The month of October culminating in Halloween is known as the season of the witch. And while we all might think we know what a witch is — thanks to The Wizard of Oz, Harry Potter, and other onscreen interpretations — the stereotypical green skin, pointy hats, and blood-red fingernails are more fiction than fact. A Wiccan herself, author Judika Illes knows a fair amount about witch folklore and the modern witch, and in her new book, Encyclopedia of Witchcraft: The Complete A-Z For the Entire Magical World ($21.99), she explores the history and mysteries of witches. Here she shares 13 of the most unusual facts about witches paired with excerpts from the book:
- Halloween is not the only night that witches celebrate. Other holidays include Beltane, which marks the first day of May, and Midsummer's Eve, which coincides with the Summer solstice.
- In Sweden, Easter is associated with witches. It was once believed that in the days leading up to Easter Sunday, Swedish witches would fly up chimneys on their brooms to meet and revel on mountaintops. These days, children dress up as witches and go door to door seeking treats, similar to trick-or-treating.
- Witches come in all shapes, sizes, ages, colours, ethnicities, and genders. There are plenty of powerful male witches. However, just as in years past, all over the world, women are most likely to be identified as witches.
"Whether one admires, detests, or fears powerful women will have a lot to do with how one defines and perceives the witch."
- Witches perform many roles. Rather than being dangerous, they tend to be of service to others:
"Witches around the world participate in all kinds of activities, ranging from healing to divination, from spell casting to spiritual guidance and leadership."
- Not all witches are Wiccan, although many are. Witches follow many religions and also none. There are atheist witches, just as there are Christian witches, Jewish witches, Buddhist witches, and witches who follow virtually any other religion you can name.
- Although many witches still practice ancient traditions, others are cutting-edge modern. Technowitches utilise computers and other forms of technology as magical tools. A fictional example of a technowitch is Buffy the Vampire Slayer's Jenny Calendar.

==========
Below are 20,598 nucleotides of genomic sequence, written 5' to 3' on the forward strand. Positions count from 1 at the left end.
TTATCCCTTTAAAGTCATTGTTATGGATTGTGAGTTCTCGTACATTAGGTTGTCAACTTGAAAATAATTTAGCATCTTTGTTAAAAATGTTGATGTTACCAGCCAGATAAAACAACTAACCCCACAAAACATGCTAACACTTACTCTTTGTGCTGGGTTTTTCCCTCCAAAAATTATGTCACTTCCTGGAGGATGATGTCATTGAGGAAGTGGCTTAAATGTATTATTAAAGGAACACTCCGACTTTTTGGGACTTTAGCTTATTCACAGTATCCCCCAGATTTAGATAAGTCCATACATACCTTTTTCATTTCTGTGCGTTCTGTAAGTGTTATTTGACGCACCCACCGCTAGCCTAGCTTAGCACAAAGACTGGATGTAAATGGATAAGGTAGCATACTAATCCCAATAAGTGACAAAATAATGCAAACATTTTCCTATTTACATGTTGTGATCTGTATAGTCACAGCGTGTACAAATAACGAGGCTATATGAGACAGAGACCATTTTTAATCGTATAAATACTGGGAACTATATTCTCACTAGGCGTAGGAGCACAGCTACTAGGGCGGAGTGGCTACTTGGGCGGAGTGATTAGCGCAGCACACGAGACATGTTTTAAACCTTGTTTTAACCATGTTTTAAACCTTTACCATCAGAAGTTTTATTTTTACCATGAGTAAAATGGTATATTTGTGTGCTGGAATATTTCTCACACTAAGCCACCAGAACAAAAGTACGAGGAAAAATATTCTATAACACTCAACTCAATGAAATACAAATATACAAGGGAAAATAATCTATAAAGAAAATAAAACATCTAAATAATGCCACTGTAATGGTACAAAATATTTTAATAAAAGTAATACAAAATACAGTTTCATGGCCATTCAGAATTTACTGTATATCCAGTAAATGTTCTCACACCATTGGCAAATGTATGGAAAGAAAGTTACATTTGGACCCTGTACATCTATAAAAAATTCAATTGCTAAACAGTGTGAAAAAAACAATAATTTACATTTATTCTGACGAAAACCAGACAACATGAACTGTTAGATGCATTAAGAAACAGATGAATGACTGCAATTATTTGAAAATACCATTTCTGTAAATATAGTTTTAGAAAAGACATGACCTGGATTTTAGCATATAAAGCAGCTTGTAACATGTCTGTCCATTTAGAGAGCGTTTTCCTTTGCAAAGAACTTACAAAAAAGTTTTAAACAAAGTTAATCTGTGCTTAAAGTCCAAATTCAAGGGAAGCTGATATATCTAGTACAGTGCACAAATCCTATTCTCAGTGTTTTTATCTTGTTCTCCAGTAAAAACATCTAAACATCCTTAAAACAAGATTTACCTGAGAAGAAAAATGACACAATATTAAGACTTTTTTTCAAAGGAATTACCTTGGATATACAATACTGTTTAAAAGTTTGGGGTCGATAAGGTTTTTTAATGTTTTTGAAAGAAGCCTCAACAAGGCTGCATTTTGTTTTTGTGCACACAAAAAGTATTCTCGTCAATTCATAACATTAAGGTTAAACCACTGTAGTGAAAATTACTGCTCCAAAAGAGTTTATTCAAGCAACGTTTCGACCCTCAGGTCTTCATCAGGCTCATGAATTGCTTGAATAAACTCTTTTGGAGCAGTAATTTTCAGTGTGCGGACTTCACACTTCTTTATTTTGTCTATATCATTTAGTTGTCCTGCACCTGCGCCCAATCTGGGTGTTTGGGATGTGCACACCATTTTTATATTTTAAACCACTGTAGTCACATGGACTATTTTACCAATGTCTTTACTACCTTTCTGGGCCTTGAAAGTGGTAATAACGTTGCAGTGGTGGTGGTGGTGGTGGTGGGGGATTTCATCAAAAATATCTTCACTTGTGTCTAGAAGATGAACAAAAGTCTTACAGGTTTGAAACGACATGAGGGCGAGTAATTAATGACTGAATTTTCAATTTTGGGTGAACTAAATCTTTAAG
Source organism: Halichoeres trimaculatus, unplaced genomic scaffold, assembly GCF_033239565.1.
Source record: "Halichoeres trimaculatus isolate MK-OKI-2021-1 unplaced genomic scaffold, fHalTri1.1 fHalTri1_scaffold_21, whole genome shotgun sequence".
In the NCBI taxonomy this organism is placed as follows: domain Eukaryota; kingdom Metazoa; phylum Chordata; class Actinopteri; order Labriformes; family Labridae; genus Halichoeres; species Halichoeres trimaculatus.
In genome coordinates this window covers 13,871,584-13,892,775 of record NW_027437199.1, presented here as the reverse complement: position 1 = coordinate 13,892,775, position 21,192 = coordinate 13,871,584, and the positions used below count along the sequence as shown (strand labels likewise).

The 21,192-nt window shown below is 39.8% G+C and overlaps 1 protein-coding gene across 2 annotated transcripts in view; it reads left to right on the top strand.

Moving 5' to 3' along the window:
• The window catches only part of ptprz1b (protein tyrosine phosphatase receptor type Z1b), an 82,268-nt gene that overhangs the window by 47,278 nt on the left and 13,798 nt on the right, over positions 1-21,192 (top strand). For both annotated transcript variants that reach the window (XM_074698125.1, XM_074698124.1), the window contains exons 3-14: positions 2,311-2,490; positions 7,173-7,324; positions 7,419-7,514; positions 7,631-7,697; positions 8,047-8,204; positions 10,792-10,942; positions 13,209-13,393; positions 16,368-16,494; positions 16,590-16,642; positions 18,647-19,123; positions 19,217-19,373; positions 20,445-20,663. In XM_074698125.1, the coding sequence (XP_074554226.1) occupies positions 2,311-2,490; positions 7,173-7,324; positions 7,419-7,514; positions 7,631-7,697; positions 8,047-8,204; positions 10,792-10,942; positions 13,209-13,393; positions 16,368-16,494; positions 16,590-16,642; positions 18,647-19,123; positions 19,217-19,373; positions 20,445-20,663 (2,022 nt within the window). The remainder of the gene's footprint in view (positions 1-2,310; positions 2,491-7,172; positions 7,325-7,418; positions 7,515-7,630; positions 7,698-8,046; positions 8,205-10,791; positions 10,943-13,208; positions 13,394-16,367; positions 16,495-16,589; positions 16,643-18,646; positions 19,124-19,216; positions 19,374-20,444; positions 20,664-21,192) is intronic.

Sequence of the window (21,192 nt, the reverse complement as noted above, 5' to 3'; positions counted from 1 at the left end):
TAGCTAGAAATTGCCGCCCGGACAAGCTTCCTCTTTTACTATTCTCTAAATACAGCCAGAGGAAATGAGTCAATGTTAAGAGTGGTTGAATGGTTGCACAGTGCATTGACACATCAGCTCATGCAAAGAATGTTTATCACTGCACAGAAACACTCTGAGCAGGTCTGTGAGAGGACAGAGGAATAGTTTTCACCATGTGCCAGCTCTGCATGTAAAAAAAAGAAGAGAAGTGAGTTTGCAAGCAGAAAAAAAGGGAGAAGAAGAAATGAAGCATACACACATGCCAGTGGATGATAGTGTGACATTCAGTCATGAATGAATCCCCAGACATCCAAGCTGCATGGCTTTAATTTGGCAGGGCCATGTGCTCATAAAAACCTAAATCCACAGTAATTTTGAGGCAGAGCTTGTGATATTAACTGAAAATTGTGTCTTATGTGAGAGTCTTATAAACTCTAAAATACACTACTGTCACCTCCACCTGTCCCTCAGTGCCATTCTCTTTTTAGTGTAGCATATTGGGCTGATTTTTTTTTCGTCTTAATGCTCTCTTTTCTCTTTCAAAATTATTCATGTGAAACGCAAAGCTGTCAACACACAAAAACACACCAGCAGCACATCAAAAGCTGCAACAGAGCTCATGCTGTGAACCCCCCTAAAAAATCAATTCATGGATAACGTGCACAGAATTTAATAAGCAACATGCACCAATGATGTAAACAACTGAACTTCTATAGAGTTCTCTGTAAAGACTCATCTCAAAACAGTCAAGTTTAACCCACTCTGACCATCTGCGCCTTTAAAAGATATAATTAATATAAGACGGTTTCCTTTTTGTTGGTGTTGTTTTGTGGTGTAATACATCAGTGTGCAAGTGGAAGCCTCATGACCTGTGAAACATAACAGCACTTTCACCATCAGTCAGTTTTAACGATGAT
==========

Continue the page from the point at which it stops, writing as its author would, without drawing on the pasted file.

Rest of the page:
- Fairy tales feature witches living reclusively, hidden deep within forests. In fact, many witches are sociable city dwellers. Glamorous city witches are featured in the movie Bell, Book, and Candle, which stars Kim Novak as Gillian Holroyd, a Greenwich Village witch with a fabulous wardrobe.
- Fairy tales are filled with "wicked witches," but historically it has been the witch or those accused of being witches, who have been persecuted. Unfortunately, this continues today.
- Witches have many kinds of familiars, not just black cats. Other popular familiars include dogs, ferrets, rabbits, and snakes. Celebrity witch Sybil Leek's familiars "included Mr. Hot Foot Jackson, her jackdaw, and Miss Sashima, a boa constrictor."
- Witches are worshipped. Among the most famous witch goddesses are Hecate, Diana, Lilith, and Freya.
- The witch goddess Circe inspired what is considered the first ballet in 1581.
"Catherine de Medici, mother of the French king and an alleged sorceress herself, sponsored a dance company, La Ballet Comique de la Reine, whose first production was an over six-hour-long extravaganza featuring dance, songs, and elaborate floats devoted to the saga of Circe."
- Witches have historically been associated with dancing. The waltz derives from dances enjoyed at secret witches' balls during the 16th century. It was initially very scandalous:
"Elegant, masked observers of witches' balls learned the dance and began enjoying it elsewhere. . . . The dance was called shameful and indecent. Dancers were warned that it would stimulate miscarriage and murder."
- First published in Spain, the book widely considered to be the first true Western novel, is named after its central character, La Celestina, a witch:
"La Celestina, published at the height of the Spanish Inquisition, mocks the gentry, while simultaneously expressing empathy for witches, prostitutes, and poor struggling women in general."